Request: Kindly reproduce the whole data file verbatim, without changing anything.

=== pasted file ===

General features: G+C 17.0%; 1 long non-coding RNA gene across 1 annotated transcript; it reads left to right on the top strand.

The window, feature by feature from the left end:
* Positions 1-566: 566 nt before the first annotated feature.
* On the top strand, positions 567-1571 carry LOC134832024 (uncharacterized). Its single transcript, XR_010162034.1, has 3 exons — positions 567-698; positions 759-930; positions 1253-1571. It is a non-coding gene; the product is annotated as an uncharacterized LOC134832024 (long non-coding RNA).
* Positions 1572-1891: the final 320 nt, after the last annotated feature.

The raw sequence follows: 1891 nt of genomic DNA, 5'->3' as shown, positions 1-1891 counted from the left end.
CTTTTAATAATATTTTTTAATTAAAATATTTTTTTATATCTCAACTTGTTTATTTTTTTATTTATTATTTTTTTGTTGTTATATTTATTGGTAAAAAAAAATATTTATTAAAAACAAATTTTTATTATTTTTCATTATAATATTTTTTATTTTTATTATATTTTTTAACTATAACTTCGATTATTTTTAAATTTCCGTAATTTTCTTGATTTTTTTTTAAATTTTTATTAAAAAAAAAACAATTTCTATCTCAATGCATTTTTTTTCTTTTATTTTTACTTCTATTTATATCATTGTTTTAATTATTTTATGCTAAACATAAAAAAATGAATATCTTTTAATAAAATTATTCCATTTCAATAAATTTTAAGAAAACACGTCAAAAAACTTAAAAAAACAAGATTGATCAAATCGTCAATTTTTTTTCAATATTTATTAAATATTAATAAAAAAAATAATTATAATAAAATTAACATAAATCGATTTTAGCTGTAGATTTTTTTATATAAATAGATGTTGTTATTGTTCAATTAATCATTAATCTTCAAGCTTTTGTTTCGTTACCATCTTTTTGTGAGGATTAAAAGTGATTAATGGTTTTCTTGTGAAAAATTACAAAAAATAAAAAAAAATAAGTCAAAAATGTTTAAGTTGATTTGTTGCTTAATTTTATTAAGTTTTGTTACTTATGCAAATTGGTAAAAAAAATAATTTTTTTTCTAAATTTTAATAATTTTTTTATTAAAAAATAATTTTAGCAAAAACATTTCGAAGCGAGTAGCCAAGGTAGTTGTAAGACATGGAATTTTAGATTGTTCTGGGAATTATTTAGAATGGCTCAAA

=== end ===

General features: G+C 17.0%; 1 long non-coding RNA gene across 1 annotated transcript; it reads left to right on the top strand.

The window, feature by feature from the left end:
* Positions 1-566: 566 nt before the first annotated feature.
* On the top strand, positions 567-1571 carry LOC134832024 (uncharacterized). Its single transcript, XR_010162034.1, has 3 exons — positions 567-698; positions 759-930; positions 1253-1571. It is a non-coding gene; the product is annotated as an uncharacterized LOC134832024 (long non-coding RNA).
* Positions 1572-1891: the final 320 nt, after the last annotated feature.

The raw sequence follows: 1891 nt of genomic DNA, 5'->3' as shown, positions 1-1891 counted from the left end.
CTTTTAATAATATTTTTTAATTAAAATATTTTTTTATATCTCAACTTGTTTATTTTTTTATTTATTATTTTTTTGTTGTTATATTTATTGGTAAAAAAAAATATTTATTAAAAACAAATTTTTATTATTTTTCATTATAATATTTTTTATTTTTATTATATTTTTTAACTATAACTTCGATTATTTTTAAATTTCCGTAATTTTCTTGATTTTTTTTTAAATTTTTATTAAAAAAAAAACAATTTCTATCTCAATGCATTTTTTTTCTTTTATTTTTACTTCTATTTATATCATTGTTTTAATTATTTTATGCTAAACATAAAAAAATGAATATCTTTTAATAAAATTATTCCATTTCAATAAATTTTAAGAAAACACGTCAAAAAACTTAAAAAAACAAGATTGATCAAATCGTCAATTTTTTTTCAATATTTATTAAATATTAATAAAAAAAATAATTATAATAAAATTAACATAAATCGATTTTAGCTGTAGATTTTTTTATATAAATAGATGTTGTTATTGTTCAATTAATCATTAATCTTCAAGCTTTTGTTTCGTTACCATCTTTTTGTGAGGATTAAAAGTGATTAATGGTTTTCTTGTGAAAAATTACAAAAAATAAAAAAAAATAAGTCAAAAATGTTTAAGTTGATTTGTTGCTTAATTTTATTAAGTTTTGTTACTTATGCAAATTGGTAAAAAAAATAATTTTTTTTCTAAATTTTAATAATTTTTTTATTAAAAAATAATTTTAGCAAAAACATTTCGAAGCGAGTAGCCAAGGTAGTTGTAAGACATGGAATTTTAGATTGTTCTGGGAATTATTTAGAATGGCTCAAA